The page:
Thursday, November 15, 2007

Whole Foods Makes a Whole Mistake

I understand why the Whole Foods board decided to ban company executives from blogging or commenting on any non-Whole Foods site, a decision that Houston Chronicle business writer Loren Steffy talks about on his blog. But it's the wrong decision.

Whole Foods CEO John Mackey got in hot water, you may remember, for posting about the company's battle to buy competitor Wild Oats without identifying himself.

Steffy calls the new policy "stunningly obvious," but it's not. Yes, it's stunningly obvious that executives should not be revealing non-public information or pretending to be someone else in their online activities.

But no online participation anywhere outside of the the company's own sites? That's a mistake. Don't you want your people to be establishing an online presence, networking, and showing their thought leadership in relevant communities?

That's like telling the Wall Street Journal, "Sorry, you can't speak to Mr. Mackey, you're not a Whole Foods publication." PR folks have been getting angling to get executives into publications forever, because there is a real benefit. The benefits in the world of social media are similar, and Whole Foods is making a mistake by locking up their top people online.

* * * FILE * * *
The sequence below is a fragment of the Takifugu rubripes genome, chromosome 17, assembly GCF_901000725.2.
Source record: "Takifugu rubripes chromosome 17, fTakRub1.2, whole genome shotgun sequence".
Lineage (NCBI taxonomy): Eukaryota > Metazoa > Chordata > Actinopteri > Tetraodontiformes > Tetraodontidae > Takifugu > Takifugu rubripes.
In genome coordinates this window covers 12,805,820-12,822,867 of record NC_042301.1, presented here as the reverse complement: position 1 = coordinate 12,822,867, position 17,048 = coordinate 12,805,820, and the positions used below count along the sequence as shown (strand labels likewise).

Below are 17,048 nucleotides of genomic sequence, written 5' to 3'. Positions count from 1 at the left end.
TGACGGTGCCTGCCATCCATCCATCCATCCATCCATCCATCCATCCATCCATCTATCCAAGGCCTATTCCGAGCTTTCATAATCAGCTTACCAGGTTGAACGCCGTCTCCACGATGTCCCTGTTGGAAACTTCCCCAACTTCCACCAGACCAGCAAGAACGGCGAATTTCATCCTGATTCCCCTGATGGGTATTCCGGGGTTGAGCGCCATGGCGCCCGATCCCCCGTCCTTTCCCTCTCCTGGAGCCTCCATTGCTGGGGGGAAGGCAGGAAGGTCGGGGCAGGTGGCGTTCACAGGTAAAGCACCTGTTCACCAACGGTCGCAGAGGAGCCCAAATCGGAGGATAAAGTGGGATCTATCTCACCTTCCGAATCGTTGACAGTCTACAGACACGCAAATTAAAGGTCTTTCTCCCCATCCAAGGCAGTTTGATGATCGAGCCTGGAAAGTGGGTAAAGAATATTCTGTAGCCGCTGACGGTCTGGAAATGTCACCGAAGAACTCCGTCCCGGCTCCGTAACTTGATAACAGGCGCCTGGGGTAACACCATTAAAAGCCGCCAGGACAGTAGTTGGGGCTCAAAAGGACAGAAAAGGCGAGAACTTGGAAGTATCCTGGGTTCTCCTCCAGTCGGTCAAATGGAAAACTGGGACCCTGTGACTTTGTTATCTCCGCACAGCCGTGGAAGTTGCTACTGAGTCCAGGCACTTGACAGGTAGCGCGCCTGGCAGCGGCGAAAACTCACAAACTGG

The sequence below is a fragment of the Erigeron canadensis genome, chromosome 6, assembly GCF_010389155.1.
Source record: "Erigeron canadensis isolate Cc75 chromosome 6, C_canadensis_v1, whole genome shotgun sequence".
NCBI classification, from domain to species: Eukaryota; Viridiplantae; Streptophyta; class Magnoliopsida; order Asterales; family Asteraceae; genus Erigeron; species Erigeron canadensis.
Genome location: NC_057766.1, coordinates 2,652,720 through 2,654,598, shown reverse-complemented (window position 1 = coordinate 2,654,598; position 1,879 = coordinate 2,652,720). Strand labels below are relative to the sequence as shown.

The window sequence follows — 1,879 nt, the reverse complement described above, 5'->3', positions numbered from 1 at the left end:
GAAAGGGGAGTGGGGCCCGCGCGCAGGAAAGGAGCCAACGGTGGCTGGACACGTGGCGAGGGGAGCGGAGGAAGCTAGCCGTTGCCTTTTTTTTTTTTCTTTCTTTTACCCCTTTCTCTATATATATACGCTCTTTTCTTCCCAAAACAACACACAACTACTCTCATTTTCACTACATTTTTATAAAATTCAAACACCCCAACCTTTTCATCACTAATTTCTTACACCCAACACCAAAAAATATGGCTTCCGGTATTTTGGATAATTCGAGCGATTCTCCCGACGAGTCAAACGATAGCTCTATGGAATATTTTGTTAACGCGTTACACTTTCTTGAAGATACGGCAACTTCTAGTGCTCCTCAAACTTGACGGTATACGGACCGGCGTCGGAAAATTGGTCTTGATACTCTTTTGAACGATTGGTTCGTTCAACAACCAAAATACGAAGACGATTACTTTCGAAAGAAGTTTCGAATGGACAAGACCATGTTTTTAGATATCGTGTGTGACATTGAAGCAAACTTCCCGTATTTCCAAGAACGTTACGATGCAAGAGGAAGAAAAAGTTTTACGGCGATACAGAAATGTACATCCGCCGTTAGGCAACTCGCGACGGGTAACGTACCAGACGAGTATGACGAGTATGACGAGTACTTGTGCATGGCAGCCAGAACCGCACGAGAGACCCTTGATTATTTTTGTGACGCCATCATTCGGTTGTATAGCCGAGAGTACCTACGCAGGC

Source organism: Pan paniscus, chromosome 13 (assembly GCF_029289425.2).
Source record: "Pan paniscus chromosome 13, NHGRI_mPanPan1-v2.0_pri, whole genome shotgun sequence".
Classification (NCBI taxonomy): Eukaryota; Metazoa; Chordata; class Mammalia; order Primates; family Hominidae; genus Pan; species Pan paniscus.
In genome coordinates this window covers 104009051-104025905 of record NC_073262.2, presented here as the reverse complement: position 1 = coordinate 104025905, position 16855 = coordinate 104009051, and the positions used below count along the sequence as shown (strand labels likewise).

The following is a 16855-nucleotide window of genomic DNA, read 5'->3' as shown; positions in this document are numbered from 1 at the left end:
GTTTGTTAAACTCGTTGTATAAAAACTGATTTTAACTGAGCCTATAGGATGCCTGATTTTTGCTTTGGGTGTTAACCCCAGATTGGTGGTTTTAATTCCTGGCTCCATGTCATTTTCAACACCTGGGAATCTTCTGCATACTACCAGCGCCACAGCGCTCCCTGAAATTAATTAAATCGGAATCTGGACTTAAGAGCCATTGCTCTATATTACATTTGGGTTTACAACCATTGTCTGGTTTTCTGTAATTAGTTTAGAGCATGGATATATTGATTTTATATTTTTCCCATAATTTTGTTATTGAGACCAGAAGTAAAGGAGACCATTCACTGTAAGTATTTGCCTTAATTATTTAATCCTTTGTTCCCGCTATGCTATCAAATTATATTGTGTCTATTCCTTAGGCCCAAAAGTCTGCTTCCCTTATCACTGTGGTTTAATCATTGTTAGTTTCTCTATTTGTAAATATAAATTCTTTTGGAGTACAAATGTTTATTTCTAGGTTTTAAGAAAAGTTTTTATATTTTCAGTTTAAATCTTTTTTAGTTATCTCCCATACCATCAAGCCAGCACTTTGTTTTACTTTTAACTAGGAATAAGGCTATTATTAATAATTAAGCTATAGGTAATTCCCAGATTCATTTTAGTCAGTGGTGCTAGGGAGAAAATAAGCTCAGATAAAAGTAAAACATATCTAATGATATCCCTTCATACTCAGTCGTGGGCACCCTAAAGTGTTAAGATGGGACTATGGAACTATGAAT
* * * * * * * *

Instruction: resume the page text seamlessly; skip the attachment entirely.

Mary Schmidt said...

Mackey should have been handed a shoe box to clean out his desk drawer and then walked out. Not because he "talked" online but because of how he did so. He showed an incredible lack of maturity and judgment. I wouldn't hire the man to manage a fruit stand.

John Rosen said...

John: Your own post gives away the right answer -- when you have a big job at a publicly traded company, the ONLY appropriate interface with the press, the public, the Street, ANYONE other than family and friends, is under the direct supervision and orchestration of your PR/Corporate Communications team. Unfortunate? Yes. Silly? Probably. The reason so many CEO's and CFO's seem so bland, corporate, and make such nonsensical statements such as "We're reviewing the situation" when what they really mean is "We're scared to death of this recession"? Absolutely. But we live in a heavily-regulated and highly litigious society. The ONLY responsible action for a CEO is to be "handled."